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Tenant Temperature Tolerance

November, 17 2009 at 02:59 PM  account icon posted by Brooke McMurchy   image 1 comment »


I'm looking for articles or studies that address building tenants' tolerance levels for heating and cooling. I know one of the largest complaints in an office building has to do with temperatures levels, and I've heard that the temperature that yields the least complaints is 21 degrees C. Does anyone know of resources that back this? Or that discuss other issues around tenant temperature tolerance? (i.e. females are generally colder than males...)

Brooke McMurchy
BC Government
Canada

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1 Max Deubleaccount icon View Profile Posted on May, 12 2010 at 03:50 AM

Dear Brooke,

there is actually a litany of information on this topic if you know where to search. If you simply type in thermal comfort, office buildings, occupants, temperature, tolerance, expectation, productivity, complaints (any of these keywords will give you a lot of articles and studies that deal with the tolerance levels of building tenants. I have hundreds of articles that relate to this subject as well so if you find any that you would like to read but can't access them I would be happy to provide them for you.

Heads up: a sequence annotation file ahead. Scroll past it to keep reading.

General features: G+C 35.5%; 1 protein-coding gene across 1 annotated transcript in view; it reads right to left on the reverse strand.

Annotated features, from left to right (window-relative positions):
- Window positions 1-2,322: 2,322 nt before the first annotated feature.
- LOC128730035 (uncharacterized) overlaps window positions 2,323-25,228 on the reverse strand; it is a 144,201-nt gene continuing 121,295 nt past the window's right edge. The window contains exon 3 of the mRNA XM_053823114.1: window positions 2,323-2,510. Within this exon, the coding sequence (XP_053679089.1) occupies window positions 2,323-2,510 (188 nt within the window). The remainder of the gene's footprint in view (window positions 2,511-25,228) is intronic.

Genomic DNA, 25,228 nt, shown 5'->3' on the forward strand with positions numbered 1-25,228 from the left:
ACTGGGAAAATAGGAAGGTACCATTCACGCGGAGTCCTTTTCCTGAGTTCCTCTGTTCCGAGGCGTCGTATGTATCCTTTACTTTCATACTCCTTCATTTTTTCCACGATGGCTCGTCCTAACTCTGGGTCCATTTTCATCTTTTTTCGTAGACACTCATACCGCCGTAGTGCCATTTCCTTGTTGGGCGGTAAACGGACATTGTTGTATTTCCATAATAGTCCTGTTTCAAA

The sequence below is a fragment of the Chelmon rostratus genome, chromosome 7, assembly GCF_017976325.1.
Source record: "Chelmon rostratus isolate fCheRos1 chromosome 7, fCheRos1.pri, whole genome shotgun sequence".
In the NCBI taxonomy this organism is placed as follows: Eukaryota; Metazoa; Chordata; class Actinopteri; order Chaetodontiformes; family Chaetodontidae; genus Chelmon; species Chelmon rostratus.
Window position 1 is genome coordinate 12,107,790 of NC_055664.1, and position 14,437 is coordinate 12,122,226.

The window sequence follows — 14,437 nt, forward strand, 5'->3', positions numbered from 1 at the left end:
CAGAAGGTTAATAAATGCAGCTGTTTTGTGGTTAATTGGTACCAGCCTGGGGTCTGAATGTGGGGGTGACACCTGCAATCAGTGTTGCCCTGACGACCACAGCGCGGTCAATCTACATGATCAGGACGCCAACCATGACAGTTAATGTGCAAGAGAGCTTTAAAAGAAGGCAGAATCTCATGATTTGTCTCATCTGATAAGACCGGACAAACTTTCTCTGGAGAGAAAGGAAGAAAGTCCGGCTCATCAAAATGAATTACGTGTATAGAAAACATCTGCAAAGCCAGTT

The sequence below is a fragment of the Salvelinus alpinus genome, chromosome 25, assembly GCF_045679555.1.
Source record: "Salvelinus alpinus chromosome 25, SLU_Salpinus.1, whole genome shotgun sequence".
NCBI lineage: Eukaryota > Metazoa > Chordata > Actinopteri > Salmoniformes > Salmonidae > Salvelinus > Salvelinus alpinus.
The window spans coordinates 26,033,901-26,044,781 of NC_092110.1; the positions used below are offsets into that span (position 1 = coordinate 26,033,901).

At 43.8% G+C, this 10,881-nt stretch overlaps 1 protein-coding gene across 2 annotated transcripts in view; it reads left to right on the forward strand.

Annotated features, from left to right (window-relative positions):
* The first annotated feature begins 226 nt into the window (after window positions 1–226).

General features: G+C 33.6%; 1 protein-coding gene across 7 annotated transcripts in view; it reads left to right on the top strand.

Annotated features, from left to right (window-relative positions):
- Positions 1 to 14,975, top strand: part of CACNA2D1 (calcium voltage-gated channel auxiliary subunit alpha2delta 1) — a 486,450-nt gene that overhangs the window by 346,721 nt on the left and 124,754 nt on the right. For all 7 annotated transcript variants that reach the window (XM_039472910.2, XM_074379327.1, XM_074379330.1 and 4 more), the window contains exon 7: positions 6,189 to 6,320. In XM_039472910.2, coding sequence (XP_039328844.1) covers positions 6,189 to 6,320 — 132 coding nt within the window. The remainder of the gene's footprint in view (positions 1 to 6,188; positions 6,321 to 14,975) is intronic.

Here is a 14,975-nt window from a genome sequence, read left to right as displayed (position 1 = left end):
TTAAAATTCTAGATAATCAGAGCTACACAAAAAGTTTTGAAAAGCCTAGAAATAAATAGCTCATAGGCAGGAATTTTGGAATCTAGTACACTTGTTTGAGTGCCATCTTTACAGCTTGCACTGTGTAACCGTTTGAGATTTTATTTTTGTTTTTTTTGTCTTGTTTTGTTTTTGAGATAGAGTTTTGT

I would like to add a comment on your question regarding 21 degrees as the temperature that yields the least complaints. Many studies have tried to define which temperature is optimum for worker productivity. Considering that companies spend over 80% of their annual budget on worker salaries, it's not surprising they want to set a temperature that will earn them money from hard working employees.

In 1997, some researchers conducted experiments to quantify this 'productive' temperature. Seppanen, Fisk and Rosenfeld wrote many articles detailing that they found that worker productivity was best at 21 degrees. However, there is a rift in the field (which I am a part of at the moment studying my PhD in energy conservation in the built environment) that disagrees with these results. The ultimate question that arises from these debates is how do you measure productivity. These studies measured call centre worker output by measuring the time it took to conduct a call to a customer. Naturally they assumed that quicker calls meant more productive staff. But, within a call centre environment, quick calls could easily mean that the person on the other line has just hung up.

Also, I want to point out that these studies were often done in air-conditioned buildings which maintain the internal temperature around 22-23 degrees. I would think within a building with no central air-conditioning, with higher internal temperatures, worker productivity would be optimum at a much higher temperature, as they would be more tolerant of the thermal variations that occur in this buildings.

I hope this was of some help for you. Let me know if you would like me to sent you some articles and/or papers.

Max Deuble
PhD Student
Macquarie University
Australia